Easter 6 (A)
A sermon preached by Pastor Robert Schaefer
First and Spring Creek Lutheran Churches
Sixth Sunday of Easter – May 1, 2005
Text: Acts 17:28a
Little fishes, grace to you and peace from God our Father and the Lord Jesus Christ. Amen.
I call you fishes, because that’s what you are – a schoolful of little fishes, water-born and water-bound, living fishy lives in the great baptismal ocean of God, swimming alongside the Great Fish, Jesus Christ our Lord. You are all fishes and God is the water that surrounds you, carries you, gives you your very life. Each one of you is a fish…and friends, it is good to be a little Christian fish.
A long time ago, Paul told a crowd in Athens that they “lived and moved and had their being” in God. He did not call them fishes, but he sure could have. Because that pretty much sums up the life of a fish and his relationship with the sea – in those deep waters he lives, and moves, and has his being. What seems second nature to a fish is quite foreign to us, so let’s try to think just for a few moments like God’s little fishes, and imagine what the world is like – not the earth-and-air world we see and touch, but the watery baptismal world that is so strange and yet so real.
So imagine this room filling up, flooding from floor to ceiling with cool, clear water. Imagine it pouring forth from the baptismal font until you and I, our hymnbooks and candlesticks are floating up toward the lights. You’re set free – suddenly this small room is many times bigger, as “up” and “down” have now joined left, right, forward, and back in your range of movement. You’re starting to think like a fish now, fishy thoughts are filling your fishy mind, and maybe you’re beginning to catch a glimpse of what life in God is really like.
God is our ocean, poured out in the waters of baptism. But like water for a fish, God is often the farthest thing from our minds. His presence is so very near, touching us at every point, washing over us in currents of the Spirit, and yet we hardly notice, because that is just how life is. God’s constant presence is our life, and just as a fish doesn’t think twice about water neither do we often give more than a passing thought to the all-encompassing nearness of God. We take God for granted, or perhaps even forget that he’s there at all…but the ocean is real and present whether the fish thinks of it or not, and our God is real and present no matter how little or much we realize it from moment to moment.
As a fish, water gives you life. You don’t have lungs, and the dryness of air is poison to you. You count on the water around you to fill your body with life, to be the breath that you cannot breathe, to stroke your gills with the precious oxygen that makes you strong and fast. If you were ever to dare leap from the water, you would quickly come to know the immeasurable value of the sea – without its cool, O2-filled caress, you would surely die. Do you understand, fishes? The God who is your sea gives you life. He gives of himself, filling you to the gills with his life-giving Spirit, the breath that you cannot breathe. God makes you fast and strong while you are in his baptismal flood, and reminds you when you try to leap beyond those waters what your true nature is – apart from him and his beautiful wetness, you will surely die.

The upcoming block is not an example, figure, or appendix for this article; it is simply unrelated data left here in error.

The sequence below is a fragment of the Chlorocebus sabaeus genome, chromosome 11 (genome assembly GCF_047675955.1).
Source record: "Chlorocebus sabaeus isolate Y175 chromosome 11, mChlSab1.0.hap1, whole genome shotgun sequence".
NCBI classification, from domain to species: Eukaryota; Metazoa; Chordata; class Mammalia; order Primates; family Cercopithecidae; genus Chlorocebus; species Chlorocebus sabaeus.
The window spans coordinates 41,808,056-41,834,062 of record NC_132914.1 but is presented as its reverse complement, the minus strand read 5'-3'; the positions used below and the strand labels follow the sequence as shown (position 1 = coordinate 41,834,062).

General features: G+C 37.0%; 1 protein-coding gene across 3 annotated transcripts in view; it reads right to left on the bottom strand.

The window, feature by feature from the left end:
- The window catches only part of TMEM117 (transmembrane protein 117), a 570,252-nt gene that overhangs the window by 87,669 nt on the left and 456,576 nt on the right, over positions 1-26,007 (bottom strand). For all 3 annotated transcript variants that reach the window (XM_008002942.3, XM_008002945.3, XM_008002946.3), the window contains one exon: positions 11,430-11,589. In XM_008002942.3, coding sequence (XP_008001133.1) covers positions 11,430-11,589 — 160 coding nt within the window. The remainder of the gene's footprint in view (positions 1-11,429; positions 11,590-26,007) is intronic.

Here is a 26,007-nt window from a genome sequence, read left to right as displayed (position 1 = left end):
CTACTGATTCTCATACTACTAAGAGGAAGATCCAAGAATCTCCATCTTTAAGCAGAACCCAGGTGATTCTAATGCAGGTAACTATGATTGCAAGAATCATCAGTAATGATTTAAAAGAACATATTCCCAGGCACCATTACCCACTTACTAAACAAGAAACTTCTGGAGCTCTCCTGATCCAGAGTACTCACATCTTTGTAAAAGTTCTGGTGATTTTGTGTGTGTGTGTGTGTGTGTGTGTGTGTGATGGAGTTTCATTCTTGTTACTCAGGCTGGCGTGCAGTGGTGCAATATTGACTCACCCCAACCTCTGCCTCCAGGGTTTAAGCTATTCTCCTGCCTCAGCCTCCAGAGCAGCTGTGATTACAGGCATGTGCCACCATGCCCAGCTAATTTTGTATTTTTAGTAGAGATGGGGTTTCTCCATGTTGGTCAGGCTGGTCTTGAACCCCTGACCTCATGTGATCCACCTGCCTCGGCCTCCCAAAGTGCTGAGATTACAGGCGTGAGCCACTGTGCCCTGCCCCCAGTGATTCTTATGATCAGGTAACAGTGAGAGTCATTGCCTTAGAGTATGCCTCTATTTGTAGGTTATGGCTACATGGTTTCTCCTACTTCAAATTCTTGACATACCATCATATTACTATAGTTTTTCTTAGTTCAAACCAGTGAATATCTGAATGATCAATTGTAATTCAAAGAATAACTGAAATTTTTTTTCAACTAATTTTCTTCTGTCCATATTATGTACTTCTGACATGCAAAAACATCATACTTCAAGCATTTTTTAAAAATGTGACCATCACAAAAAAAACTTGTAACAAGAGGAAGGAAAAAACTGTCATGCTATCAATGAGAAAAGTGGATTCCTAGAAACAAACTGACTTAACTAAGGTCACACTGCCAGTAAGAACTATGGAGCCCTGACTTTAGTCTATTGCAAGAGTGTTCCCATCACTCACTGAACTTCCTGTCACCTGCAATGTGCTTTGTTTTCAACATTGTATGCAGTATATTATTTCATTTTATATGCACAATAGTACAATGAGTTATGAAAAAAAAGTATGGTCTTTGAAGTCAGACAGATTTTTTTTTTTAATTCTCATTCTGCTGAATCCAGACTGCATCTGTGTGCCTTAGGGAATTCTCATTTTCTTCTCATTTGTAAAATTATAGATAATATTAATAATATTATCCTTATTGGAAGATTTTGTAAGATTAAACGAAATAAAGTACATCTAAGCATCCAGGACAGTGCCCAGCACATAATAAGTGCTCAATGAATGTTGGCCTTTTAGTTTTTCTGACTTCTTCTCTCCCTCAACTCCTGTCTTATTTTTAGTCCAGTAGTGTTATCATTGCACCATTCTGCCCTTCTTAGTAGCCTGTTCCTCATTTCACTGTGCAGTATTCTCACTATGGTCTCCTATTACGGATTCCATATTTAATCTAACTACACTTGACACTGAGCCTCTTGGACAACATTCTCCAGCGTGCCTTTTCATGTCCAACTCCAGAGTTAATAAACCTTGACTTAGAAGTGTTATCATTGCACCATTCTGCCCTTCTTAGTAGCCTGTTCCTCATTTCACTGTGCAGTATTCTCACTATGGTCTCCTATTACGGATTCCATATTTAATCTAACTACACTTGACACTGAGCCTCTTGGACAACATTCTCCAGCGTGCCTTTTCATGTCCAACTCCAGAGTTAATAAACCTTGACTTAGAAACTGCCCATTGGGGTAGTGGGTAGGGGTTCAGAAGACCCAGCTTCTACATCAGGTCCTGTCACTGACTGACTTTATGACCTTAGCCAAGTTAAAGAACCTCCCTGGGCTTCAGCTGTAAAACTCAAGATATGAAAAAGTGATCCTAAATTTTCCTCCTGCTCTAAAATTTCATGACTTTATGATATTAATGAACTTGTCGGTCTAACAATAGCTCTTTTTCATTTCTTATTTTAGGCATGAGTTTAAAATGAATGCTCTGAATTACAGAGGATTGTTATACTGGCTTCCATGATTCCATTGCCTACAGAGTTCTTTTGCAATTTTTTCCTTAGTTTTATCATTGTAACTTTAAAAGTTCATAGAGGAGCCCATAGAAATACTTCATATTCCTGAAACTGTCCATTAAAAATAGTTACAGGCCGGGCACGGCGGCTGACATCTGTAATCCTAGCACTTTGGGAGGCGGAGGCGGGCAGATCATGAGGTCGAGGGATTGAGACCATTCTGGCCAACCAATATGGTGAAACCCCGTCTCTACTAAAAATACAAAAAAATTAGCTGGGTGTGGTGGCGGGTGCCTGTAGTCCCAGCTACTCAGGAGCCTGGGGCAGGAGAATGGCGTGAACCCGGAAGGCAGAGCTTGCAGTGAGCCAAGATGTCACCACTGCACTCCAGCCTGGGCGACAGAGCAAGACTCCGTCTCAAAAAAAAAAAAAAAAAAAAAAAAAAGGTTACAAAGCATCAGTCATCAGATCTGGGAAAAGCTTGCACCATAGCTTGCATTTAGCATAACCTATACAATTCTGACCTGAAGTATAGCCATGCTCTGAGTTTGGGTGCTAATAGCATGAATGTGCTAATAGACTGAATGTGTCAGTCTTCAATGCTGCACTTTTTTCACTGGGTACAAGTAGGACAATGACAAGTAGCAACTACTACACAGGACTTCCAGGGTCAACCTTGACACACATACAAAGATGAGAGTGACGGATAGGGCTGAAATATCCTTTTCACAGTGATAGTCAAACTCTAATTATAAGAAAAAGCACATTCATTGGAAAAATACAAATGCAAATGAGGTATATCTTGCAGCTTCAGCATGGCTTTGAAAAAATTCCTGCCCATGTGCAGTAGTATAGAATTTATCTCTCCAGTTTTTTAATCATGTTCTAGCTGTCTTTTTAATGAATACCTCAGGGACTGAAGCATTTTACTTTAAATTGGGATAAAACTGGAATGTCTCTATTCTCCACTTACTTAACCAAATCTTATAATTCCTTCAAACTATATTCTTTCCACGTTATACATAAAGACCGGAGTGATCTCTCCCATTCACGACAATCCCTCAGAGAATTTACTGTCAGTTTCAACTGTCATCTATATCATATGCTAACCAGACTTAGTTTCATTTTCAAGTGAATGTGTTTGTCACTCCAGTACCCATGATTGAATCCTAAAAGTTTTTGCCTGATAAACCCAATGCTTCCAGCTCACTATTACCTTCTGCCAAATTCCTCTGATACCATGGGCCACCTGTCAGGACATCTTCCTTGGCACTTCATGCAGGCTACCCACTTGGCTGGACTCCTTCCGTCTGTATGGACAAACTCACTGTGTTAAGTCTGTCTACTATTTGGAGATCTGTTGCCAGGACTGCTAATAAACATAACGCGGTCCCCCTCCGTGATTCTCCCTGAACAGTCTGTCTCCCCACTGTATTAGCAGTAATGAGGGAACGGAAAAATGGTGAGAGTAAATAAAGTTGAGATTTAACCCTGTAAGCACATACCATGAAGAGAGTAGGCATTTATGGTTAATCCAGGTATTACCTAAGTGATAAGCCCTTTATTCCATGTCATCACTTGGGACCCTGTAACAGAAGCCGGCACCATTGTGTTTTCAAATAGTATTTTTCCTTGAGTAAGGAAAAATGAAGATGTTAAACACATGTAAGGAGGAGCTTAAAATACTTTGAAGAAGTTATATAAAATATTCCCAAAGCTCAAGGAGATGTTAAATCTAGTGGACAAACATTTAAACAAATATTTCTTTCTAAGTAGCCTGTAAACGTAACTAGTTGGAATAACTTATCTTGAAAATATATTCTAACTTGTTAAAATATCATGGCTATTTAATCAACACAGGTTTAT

A fish is supported by the water, buoyed up by, so that darting to and fro is effortless. A fish does not sink, because it has learned that the water will carry it, holding it up when it is tired and maximizing its efforts when it is strong. Fishes never doubt that the water will be their to support them – if you’re a fish, you never need fear that you will fall. And so for us, little fishes, so for us. God is our support, the thing that holds us up. We have no idea of our weight, or of the weight of our sins, because God bears that weight on himself. He makes us buoyant so that we need never fear a mighty fall. He sets us free to move where we will, and is himself the path we take to get there.
Also, fishes are often carried along by the sea currents. Think back to “Finding Nemo,” and you’ll recall how a fast-moving stream of ocean water might carry a fish great distances, taking him from the places he knew and depositing him in an entirely different place altogether. He has not left the ocean – the water still surrounds him and supports him, nourishes him and protects him – but the water has now also carried him someplace of its own accord. In our baptisms, when we were born as fishes into the ocean that is God, we quickly discovered that God’s currents often run swift. He catches us up and carries us along in directions we weren’t expecting, weren’t intending to go. It’s bewildering stuff to find oneself whisked away like this, but fish in the ocean have long since learned to take these currents in stride, riding them like trains, because they carry the fish to places they need to go. God’s Spirit sweeps us along also, lofting us away to the places he will have us go, and we might learn to take the ride in stride.
Your life in Jesus Christ is the life of a fish, and it is Jesus who has given this life to you. He is the Great Fish, the Ichthus – Jesus Christ, God’s Son, Savior – and it is he who leads our little school. It is he who teaches our little school. The ocean that is God is his natural home, and he has allowed you to be born into this watery home through baptism. It is now your home, too – you are a fish like him, living and moving and having your being in God.
The early Church father Tertullian wrote, “We, little fishes, after the example of our ichthus Jesus Christ, are born in water, nor have we any safety in any other way than by permanently abiding in water.”
God grant you a very wet life, lived in the waters of your baptism and the depths of God’s ocean-wide love for you, swimming happily beside the Great Fish forever. Amen.